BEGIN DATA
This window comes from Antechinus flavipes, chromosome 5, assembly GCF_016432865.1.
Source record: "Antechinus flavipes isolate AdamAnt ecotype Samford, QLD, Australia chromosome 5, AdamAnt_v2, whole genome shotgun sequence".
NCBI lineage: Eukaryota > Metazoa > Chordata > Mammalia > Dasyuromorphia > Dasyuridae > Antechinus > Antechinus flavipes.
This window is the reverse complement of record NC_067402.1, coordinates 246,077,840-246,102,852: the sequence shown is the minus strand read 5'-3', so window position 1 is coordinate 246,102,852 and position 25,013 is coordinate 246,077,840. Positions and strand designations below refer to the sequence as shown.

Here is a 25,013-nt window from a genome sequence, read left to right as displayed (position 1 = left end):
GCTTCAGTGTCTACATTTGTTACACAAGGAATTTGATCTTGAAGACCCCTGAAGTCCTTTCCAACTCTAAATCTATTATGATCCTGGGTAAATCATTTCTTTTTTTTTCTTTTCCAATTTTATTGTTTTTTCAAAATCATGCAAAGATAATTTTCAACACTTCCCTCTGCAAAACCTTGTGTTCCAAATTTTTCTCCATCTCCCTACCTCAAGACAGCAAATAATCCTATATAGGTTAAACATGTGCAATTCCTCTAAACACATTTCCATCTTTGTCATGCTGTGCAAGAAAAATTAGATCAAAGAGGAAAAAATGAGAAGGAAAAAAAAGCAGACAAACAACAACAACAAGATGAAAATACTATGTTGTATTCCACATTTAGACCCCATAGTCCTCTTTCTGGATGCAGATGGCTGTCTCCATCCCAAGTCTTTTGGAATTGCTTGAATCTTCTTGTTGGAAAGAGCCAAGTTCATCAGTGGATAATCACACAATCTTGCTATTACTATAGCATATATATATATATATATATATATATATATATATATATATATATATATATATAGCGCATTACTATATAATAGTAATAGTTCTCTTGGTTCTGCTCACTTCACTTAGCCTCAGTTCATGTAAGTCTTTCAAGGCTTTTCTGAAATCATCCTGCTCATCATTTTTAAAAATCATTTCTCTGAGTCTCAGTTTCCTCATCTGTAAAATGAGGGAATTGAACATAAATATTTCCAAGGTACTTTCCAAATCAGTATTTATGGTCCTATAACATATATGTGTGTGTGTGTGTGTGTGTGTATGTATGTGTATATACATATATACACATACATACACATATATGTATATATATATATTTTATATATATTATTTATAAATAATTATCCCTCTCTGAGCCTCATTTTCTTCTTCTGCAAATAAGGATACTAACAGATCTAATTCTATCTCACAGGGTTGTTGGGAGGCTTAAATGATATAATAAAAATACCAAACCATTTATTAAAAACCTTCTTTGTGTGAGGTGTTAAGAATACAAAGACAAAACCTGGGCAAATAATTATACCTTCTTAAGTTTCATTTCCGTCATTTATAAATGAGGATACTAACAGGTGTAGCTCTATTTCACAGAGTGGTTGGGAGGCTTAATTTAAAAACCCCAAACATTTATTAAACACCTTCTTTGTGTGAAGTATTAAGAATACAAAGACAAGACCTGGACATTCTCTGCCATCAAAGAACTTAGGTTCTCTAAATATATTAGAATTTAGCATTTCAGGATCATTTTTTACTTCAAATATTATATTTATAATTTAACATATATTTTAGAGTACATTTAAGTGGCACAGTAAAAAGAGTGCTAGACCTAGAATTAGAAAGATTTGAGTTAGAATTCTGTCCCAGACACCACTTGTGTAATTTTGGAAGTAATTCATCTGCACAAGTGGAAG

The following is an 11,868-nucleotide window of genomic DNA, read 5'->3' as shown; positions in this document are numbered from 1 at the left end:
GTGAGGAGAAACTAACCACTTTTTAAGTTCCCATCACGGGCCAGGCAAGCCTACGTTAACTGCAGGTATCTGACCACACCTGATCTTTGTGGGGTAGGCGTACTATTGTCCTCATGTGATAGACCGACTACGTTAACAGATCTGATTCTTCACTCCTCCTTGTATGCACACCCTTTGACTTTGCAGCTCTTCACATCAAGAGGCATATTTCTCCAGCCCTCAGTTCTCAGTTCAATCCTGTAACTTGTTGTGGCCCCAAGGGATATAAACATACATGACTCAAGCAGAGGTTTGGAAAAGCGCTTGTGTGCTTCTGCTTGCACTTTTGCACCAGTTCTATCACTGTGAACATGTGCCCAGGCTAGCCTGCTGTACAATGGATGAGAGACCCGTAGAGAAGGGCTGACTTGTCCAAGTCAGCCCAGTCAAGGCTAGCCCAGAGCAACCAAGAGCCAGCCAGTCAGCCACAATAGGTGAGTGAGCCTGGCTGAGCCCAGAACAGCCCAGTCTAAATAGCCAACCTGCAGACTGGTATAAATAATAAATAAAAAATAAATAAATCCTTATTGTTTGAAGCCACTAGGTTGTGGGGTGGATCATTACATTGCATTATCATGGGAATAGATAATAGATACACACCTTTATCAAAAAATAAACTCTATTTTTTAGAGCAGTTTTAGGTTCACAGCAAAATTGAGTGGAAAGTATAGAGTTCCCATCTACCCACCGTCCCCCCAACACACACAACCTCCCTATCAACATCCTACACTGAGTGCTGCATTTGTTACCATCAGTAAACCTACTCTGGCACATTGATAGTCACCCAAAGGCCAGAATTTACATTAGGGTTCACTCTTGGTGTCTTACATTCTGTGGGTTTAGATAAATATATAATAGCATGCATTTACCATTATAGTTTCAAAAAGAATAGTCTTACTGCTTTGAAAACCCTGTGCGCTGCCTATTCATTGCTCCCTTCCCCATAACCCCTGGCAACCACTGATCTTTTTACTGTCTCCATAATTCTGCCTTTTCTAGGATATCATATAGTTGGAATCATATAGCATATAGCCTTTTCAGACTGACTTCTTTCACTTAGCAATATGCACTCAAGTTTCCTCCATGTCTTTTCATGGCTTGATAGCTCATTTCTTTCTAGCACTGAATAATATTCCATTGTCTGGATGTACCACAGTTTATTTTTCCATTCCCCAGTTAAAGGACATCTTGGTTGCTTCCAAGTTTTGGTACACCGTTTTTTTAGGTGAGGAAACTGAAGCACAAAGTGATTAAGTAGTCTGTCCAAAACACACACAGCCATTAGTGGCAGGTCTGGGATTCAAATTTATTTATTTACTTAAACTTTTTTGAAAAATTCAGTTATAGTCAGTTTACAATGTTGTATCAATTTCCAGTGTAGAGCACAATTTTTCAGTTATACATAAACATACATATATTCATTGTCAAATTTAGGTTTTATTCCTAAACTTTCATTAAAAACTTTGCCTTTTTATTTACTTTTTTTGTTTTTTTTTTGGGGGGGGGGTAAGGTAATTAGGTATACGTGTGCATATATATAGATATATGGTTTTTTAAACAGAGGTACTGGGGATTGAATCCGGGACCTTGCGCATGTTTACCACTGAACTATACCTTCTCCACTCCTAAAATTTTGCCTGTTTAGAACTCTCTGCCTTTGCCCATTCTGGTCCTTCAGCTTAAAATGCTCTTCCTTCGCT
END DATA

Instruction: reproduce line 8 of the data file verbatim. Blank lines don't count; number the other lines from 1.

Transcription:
GTGAGGAGAAACTAACCACTTTTTAAGTTCCCATCACGGGCCAGGCAAGCCTACGTTAACTGCAGGTATCTGACCACACCTGATCTTTGTGGGGTAGGCGTACTATTGTCCTCATGTGATAGACCGACTACGTTAACAGATCTGATTCTTCACTCCTCCTTGTATGCACACCCTTTGACTTTGCAGCTCTTCACATCAAGAGGCATATTTCTCCAGCCCTCAGTTCTCAGTTCAATCCTGTAACTTGTTGTGGCCCCAAGGGATATAAACATACATGACTCAAGCAGAGGTTTGGAAAAGCGCTTGTGTGCTTCTGCTTGCACTTTTGCACCAGTTCTATCACTGTGAACATGTGCCCAGGCTAGCCTGCTGTACAATGGATGAGAGACCCGTAGAGAAGGGCTGACTTGTCCAAGTCAGCCCAGTCAAGGCTAGCCCAGAGCAACCAAGAGCCAGCCAGTCAGCCACAATAGGTGAGTGAGCCTGGCTGAGCCCAGAACAGCCCAGTCTAAATAGCCAACCTGCAGACTGGTATAAATAATAAATAAAAAATAAATAAATCCTTATTGTTTGAAGCCACTAGGTTGTGGGGTGGATCATTACATTGCATTATCATGGGAATAGATAATAGATACACACCTTTATCAAAAAATAAACTCTATTTTTTAGAGCAGTTTTAGGTTCACAGCAAAATTGAGTGGAAAGTATAGAGTTCCCATCTACCCACCGTCCCCCCAACACACACAACCTCCCTATCAACATCCTACACTGAGTGCTGCATTTGTTACCATCAGTAAACCTACTCTGGCACATTGATAGTCACCCAAAGGCCAGAATTTACATTAGGGTTCACTCTTGGTGTCTTACATTCTGTGGGTTTAGATAAATATATAATAGCATGCATTTACCATTATAGTTTCAAAAAGAATAGTCTTACTGCTTTGAAAACCCTGTGCGCTGCCTATTCATTGCTCCCTTCCCCATAACCCCTGGCAACCACTGATCTTTTTACTGTCTCCATAATTCTGCCTTTTCTAGGATATCATATAGTTGGAATCATATAGCATATAGCCTTTTCAGACTGACTTCTTTCACTTAGCAATATGCACTCAAGTTTCCTCCATGTCTTTTCATGGCTTGATAGCTCATTTCTTTCTAGCACTGAATAATATTCCATTGTCTGGATGTACCACAGTTTATTTTTCCATTCCCCAGTTAAAGGACATCTTGGTTGCTTCCAAGTTTTGGTACACCGTTTTTTTAGGTGAGGAAACTGAAGCACAAAGTGATTAAGTAGTCTGTCCAAAACACACACAGCCATTAGTGGCAGGTCTGGGATTCAAATTTATTTATTTACTTAAACTTTTTTGAAAAATTCAGTTATAGTCAGTTTACAATGTTGTATCAATTTCCAGTGTAGAGCACAATTTTTCAGTTATACATAAACATACATATATTCATTGTCAAATTTAGGTTTTATTCCTAAACTTTCATTAAAAACTTTGCCTTTTTATTTACTTTTTTTGTTTTTTTTTTGGGGGGGGGGTAAGGTAATTAGGTATACGTGTGCATATATATAGATATATGGTTTTTTAAACAGAGGTACTGGGGATTGAATCCGGGACCTTGCGCATGTTTACCACTGAACTATACCTTCTCCACTCCTAAAATTTTGCCTGTTTAGAACTCTCTGCCTTTGCCCATTCTGGTCCTTCAGCTTAAAATGCTCTTCCTTCGCT